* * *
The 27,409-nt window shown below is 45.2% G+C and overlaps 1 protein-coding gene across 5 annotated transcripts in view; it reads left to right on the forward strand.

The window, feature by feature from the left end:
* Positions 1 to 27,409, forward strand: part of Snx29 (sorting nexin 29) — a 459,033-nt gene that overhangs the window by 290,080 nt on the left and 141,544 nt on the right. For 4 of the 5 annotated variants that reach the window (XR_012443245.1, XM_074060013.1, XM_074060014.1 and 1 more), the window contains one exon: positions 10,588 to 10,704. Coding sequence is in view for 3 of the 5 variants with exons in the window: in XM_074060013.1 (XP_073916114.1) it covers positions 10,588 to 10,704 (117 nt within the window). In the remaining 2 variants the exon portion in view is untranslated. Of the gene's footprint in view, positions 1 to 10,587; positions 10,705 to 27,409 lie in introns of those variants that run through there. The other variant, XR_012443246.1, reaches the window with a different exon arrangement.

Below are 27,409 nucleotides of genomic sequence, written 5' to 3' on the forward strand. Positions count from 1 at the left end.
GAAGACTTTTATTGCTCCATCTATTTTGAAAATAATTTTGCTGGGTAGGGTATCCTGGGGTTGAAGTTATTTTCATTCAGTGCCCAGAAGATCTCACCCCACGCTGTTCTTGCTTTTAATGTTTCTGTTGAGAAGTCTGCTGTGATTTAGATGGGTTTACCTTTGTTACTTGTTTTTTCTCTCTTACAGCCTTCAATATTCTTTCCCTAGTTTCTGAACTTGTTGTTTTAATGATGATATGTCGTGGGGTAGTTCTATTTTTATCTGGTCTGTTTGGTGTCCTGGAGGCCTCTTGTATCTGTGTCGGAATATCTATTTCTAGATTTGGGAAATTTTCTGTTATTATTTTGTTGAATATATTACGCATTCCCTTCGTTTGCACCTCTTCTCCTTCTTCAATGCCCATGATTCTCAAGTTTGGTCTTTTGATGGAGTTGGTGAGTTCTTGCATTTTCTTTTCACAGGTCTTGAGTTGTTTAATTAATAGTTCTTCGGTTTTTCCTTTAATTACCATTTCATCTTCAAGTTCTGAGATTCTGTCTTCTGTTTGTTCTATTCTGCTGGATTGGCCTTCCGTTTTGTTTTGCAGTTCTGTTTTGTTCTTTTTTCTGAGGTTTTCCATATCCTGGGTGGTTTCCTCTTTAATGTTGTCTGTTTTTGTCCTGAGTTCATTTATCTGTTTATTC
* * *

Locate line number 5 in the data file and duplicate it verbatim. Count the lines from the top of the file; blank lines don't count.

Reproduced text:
GAAGACTTTTATTGCTCCATCTATTTTGAAAATAATTTTGCTGGGTAGGGTATCCTGGGGTTGAAGTTATTTTCATTCAGTGCCCAGAAGATCTCACCCCACGCTGTTCTTGCTTTTAATGTTTCTGTTGAGAAGTCTGCTGTGATTTAGATGGGTTTACCTTTGTTACTTGTTTTTTCTCTCTTACAGCCTTCAATATTCTTTCCCTAGTTTCTGAACTTGTTGTTTTAATGATGATATGTCGTGGGGTAGTTCTATTTTTATCTGGTCTGTTTGGTGTCCTGGAGGCCTCTTGTATCTGTGTCGGAATATCTATTTCTAGATTTGGGAAATTTTCTGTTATTATTTTGTTGAATATATTACGCATTCCCTTCGTTTGCACCTCTTCTCCTTCTTCAATGCCCATGATTCTCAAGTTTGGTCTTTTGATGGAGTTGGTGAGTTCTTGCATTTTCTTTTCACAGGTCTTGAGTTGTTTAATTAATAGTTCTTCGGTTTTTCCTTTAATTACCATTTCATCTTCAAGTTCTGAGATTCTGTCTTCTGTTTGTTCTATTCTGCTGGATTGGCCTTCCGTTTTGTTTTGCAGTTCTGTTTTGTTCTTTTTTCTGAGGTTTTCCATATCCTGGGTGGTTTCCTCTTTAATGTTGTCTGTTTTTGTCCTGAGTTCATTTATCTGTTTATTC